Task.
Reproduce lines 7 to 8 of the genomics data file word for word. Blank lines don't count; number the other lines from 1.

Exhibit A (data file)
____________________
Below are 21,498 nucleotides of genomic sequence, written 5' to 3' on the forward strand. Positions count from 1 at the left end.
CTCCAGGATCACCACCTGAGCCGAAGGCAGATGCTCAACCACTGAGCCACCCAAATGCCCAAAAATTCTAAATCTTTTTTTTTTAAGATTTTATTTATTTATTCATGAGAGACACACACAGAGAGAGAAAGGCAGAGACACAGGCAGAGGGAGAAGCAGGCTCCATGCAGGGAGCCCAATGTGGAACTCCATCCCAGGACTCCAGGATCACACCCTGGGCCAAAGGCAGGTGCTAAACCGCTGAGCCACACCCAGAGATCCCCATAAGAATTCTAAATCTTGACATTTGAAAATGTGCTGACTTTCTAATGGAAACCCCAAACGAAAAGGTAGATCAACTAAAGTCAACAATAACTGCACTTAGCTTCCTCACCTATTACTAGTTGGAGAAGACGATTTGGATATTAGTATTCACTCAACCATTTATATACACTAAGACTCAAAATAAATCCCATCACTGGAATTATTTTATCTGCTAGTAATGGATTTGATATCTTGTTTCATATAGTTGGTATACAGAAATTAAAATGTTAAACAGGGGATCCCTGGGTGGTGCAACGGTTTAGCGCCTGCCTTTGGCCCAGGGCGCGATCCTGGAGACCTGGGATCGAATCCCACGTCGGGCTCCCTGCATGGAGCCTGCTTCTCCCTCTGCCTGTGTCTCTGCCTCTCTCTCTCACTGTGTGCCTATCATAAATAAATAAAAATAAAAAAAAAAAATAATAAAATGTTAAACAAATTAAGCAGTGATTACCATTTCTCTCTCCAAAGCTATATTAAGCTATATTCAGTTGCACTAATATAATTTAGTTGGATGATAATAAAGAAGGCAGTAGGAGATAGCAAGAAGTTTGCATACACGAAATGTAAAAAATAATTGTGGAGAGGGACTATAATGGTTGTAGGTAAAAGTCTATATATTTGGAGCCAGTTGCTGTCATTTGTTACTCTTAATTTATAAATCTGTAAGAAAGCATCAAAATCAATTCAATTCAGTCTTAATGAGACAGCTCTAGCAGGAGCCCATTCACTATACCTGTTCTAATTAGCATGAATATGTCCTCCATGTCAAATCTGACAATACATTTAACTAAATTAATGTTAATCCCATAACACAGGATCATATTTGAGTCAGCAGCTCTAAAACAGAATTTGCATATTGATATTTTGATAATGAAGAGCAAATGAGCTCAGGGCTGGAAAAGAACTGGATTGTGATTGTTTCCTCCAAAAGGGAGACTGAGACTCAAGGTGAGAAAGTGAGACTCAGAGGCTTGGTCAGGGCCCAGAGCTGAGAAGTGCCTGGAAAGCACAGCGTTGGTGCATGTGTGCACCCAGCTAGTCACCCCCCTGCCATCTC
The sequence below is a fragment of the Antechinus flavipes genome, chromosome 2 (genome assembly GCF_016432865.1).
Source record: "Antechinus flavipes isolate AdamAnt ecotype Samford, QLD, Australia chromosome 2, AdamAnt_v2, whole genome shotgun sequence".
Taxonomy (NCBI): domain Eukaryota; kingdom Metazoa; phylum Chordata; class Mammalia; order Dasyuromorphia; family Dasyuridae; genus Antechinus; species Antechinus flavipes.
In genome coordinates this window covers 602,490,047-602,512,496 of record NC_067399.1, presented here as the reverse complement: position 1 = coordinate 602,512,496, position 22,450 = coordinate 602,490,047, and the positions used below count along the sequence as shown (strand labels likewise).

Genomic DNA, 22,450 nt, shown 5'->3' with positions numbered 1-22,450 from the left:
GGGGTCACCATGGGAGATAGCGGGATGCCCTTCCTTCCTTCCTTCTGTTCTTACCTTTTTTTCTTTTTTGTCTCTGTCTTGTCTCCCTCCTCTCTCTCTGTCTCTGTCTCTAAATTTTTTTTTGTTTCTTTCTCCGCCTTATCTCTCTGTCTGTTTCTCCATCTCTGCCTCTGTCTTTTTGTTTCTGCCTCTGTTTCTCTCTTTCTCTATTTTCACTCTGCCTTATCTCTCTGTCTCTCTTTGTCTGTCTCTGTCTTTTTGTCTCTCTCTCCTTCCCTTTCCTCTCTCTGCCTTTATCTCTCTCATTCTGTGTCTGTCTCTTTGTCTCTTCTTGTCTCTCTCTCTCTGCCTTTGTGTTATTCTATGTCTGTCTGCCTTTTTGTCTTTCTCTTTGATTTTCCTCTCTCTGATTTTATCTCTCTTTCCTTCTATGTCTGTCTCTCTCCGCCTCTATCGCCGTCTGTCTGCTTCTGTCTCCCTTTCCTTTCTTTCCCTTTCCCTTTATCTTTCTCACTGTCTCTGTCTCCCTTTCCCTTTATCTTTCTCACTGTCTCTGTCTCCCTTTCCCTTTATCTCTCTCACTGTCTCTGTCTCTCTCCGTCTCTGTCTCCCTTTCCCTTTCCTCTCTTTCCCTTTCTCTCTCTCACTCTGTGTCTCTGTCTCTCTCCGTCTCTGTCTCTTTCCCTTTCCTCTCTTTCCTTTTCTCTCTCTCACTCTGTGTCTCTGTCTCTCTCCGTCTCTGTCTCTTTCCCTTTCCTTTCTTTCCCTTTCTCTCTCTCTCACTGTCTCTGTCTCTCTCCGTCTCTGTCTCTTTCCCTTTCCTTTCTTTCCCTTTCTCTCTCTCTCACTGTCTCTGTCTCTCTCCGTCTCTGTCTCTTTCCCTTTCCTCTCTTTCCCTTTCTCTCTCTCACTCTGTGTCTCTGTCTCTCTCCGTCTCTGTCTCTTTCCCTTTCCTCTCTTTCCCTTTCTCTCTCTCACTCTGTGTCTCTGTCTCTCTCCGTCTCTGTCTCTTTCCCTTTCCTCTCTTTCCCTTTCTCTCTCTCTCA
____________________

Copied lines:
Genomic DNA, 22,450 nt, shown 5'->3' with positions numbered 1-22,450 from the left:
GGGGTCACCATGGGAGATAGCGGGATGCCCTTCCTTCCTTCCTTCTGTTCTTACCTTTTTTTCTTTTTTGTCTCTGTCTTGTCTCCCTCCTCTCTCTCTGTCTCTGTCTCTAAATTTTTTTTTGTTTCTTTCTCCGCCTTATCTCTCTGTCTGTTTCTCCATCTCTGCCTCTGTCTTTTTGTTTCTGCCTCTGTTTCTCTCTTTCTCTATTTTCACTCTGCCTTATCTCTCTGTCTCTCTTTGTCTGTCTCTGTCTTTTTGTCTCTCTCTCCTTCCCTTTCCTCTCTCTGCCTTTATCTCTCTCATTCTGTGTCTGTCTCTTTGTCTCTTCTTGTCTCTCTCTCTCTGCCTTTGTGTTATTCTATGTCTGTCTGCCTTTTTGTCTTTCTCTTTGATTTTCCTCTCTCTGATTTTATCTCTCTTTCCTTCTATGTCTGTCTCTCTCCGCCTCTATCGCCGTCTGTCTGCTTCTGTCTCCCTTTCCTTTCTTTCCCTTTCCCTTTATCTTTCTCACTGTCTCTGTCTCCCTTTCCCTTTATCTTTCTCACTGTCTCTGTCTCCCTTTCCCTTTATCTCTCTCACTGTCTCTGTCTCTCTCCGTCTCTGTCTCCCTTTCCCTTTCCTCTCTTTCCCTTTCTCTCTCTCACTCTGTGTCTCTGTCTCTCTCCGTCTCTGTCTCTTTCCCTTTCCTCTCTTTCCTTTTCTCTCTCTCACTCTGTGTCTCTGTCTCTCTCCGTCTCTGTCTCTTTCCCTTTCCTTTCTTTCCCTTTCTCTCTCTCTCACTGTCTCTGTCTCTCTCCGTCTCTGTCTCTTTCCCTTTCCTTTCTTTCCCTTTCTCTCTCTCTCACTGTCTCTGTCTCTCTCCGTCTCTGTCTCTTTCCCTTTCCTCTCTTTCCCTTTCTCTCTCTCACTCTGTGTCTCTGTCTCTCTCCGTCTCTGTCTCTTTCCCTTTCCTCTCTTTCCCTTTCTCTCTCTCACTCTGTGTCTCTGTCTCTCTCCGTCTCTGTCTCTTTCCCTTTCCTCTCTTTCCCTTTCTCTCTCTCTCA